All you need to know about self reporting - Written by Barry & Richard on Monday, February 21, 2011 2:42 - 1 Comment
When it comes to corporate crime – in the Whitehall corridors of power: The fight is on.
There is discussion of where, after the dust has settled, the SFO (or at least the work undertaken by it) will sit.
Revolution not evolution?
Changes may be more radical than a change of address or even management.
Last week we were contacted by sources who told us that the move to Self Reporting, Civil Settlement and the attempt to shift to a more US style of a plea bargaining system in the context of corporate crime was also under attack in what was described to us as no less than a “fight”.
There has been some limited press coverage of the possibility that the SFO’s work may be split with one agency (for example the police) taking responsibility for investigation and another taking responsibility for prosecution.
Throwing the baby out with the bath water?
The US DOJ has reportedly voiced its fears about the splitting of prosecution and investigatory functions on the basis that this could pose a risk to current and future prosecutions. Other British law officials are reported to have voiced similar concerns. We share them.
The Roskill Report was the catalyst for the formation of the Serious Fraud Office. It had as its central plank the necessity for the agency investigating complex fraud to have a combined investigative and prosecutorial role. The purpose was to fix a broken system which was archaic, cumbersome and unreliable and where serious frauds were not capable of being successfully investigated and prosecuted in the UK.
Jessica De Grazia, a former New York prosecutor, conducted a review of the SFO and its work just two and half years ago. Ms. De Grazia concluded that the combined prosecution and investigatory role of the SFO was key. After making a slew of recommendations (which the SFO has been busy executing) the SFO’s conviction rate now stands at 90% in spite of a shrinking budget.
We do not understand the sense in turning the clock back and splitting the prosecution and investigatory roles and going back to a set up which was discredited many years ago.
Of equal concern is the suggestion that the move toward Self Reporting, Civil Settlements and plea bargained settlements along US lines is also under threat with the suggestion being that these approaches should be ditched in favour of a return to a more black and white investigation, prosecution and conviction strategy.
It is unclear where the money will come from to resource the investigatory requirements for such a strategy. A large feature of the Self Reporting/Civil Settlement and plea bargained strategy is the carrrot of more lenient treatment and certainty for corporates if, on balance, they decide to shop themselves to the relevant authorities and investigate their suspected wrongdoing at their (instead of the taxpayers) cost.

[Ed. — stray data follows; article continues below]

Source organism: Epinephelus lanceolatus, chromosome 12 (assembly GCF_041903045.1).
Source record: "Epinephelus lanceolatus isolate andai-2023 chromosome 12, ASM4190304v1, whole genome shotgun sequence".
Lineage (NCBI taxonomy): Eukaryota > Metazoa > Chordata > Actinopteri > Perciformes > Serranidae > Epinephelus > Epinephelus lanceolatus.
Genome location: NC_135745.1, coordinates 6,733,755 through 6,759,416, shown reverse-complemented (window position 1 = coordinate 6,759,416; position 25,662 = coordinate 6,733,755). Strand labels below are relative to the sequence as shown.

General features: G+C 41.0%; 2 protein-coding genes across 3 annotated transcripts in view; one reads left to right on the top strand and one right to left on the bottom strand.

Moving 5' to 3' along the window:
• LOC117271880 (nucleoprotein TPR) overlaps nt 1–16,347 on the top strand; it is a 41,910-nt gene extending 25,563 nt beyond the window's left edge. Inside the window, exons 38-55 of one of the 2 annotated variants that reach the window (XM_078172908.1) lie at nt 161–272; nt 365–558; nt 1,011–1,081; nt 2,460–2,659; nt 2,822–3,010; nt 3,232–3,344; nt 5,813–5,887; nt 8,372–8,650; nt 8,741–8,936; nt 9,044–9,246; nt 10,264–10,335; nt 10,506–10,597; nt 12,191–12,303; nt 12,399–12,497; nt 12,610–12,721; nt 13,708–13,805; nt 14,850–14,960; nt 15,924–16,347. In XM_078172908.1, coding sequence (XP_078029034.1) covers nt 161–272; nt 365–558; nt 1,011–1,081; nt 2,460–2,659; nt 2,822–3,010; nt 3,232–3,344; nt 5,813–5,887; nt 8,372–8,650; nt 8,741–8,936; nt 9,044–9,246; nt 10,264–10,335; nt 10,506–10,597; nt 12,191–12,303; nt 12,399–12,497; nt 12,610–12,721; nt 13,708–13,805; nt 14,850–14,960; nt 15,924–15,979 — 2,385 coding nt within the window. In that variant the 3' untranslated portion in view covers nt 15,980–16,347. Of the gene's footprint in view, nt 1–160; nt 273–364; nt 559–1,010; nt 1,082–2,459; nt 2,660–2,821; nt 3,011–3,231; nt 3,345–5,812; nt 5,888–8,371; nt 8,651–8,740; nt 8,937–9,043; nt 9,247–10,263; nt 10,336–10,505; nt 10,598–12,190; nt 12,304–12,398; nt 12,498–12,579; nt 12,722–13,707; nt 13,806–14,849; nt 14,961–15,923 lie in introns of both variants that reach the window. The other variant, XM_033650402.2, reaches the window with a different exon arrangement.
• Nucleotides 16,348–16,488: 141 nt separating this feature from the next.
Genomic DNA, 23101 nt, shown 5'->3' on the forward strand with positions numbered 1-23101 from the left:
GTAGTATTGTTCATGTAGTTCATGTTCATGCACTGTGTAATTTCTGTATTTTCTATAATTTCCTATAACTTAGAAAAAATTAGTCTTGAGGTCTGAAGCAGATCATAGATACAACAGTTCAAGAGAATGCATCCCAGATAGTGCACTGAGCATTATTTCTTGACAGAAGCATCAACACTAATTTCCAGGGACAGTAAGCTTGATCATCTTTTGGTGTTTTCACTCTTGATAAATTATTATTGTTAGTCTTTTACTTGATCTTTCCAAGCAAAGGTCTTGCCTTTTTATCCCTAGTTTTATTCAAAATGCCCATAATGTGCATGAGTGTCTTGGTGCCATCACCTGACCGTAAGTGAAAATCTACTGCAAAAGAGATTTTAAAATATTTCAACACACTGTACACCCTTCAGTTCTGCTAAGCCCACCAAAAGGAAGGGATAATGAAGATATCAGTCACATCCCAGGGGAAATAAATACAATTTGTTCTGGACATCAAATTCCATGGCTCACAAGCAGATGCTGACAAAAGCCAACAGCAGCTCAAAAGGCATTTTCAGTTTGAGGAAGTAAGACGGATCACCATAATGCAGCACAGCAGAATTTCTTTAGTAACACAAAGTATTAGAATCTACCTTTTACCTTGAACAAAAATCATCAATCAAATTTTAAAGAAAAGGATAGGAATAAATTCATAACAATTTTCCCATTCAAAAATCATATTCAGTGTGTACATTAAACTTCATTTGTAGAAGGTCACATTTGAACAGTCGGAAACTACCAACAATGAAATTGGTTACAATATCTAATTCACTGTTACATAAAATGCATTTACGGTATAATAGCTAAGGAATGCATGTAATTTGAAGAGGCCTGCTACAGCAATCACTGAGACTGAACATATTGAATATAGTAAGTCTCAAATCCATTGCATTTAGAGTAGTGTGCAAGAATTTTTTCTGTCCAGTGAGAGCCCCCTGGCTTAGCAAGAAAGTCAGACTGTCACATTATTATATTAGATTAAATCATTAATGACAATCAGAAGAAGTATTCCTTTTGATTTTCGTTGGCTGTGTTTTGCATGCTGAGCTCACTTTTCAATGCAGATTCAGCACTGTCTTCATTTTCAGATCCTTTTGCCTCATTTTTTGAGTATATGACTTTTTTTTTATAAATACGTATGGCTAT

We are agnostic about under what name, management and at what address the work of the SFO is undertaken.
1) we see no reason to depart from one of the core principles that Lord Roskill identified 25 years ago, namely that in cases of complex fraud it makes sense to combine the prosecution and investigatory role against a backdrop where the splitting of the roles was demonstrably flawed.
2) we are concerned by the suggestion that the option of Self Reporting, Civil Settlement and move to a more US style plea bargain system should be dropped in the context of corporates.
If it aint broke…
After some years of criticism the SFO (or more importantly the way in which complex fraud is investigated and prosecuted) appears to be getting somewhere following a government inspired review undertaken by a highly competent former US prosecutor whose recommendations (which affirmed the combined prosecution and investigatorial role) have largely been followed with success.
The Self Reporting, Civil Settlement and move to a more US style plea bargain system offers corporates a system of certainty which should be encouraged.
It is hard to argue that truly criminal enterprises shouldn’t be prosecuted.
But, the UK should take a leaf out of the US book when it comes to other cases. The US learnt from the Arthur Andersen debacle that a prosecution of a large otherwise ethical corporate can have devastating consequences for tens of thousands if not hundreds of thousands of innocent people in circumstances where only a handful are culpable. As a result today the US takes into account the collateral consequences of its actions while still meting out draconian penalties.
The UK should take a similar line.
We strongly advocate maintaining the combined prosecution and investigation function in the context of serious fraud. We are also opposed to the junking of Self Reporting, Civil Settlement and dumping of the moves to US style plea bargaining. While not appropriate in every case these do provide corporates with certainty of outcome and the ability to continue to do business without the loss of significant financial deterrent to violation of relevant laws.
However, we are told that back in Whitehall there are strong factions who do want to turn back the clock.
Worse, we are reliably informed that when it comes to this debate, in contrast to the picture for this piece: the gloves are currently off.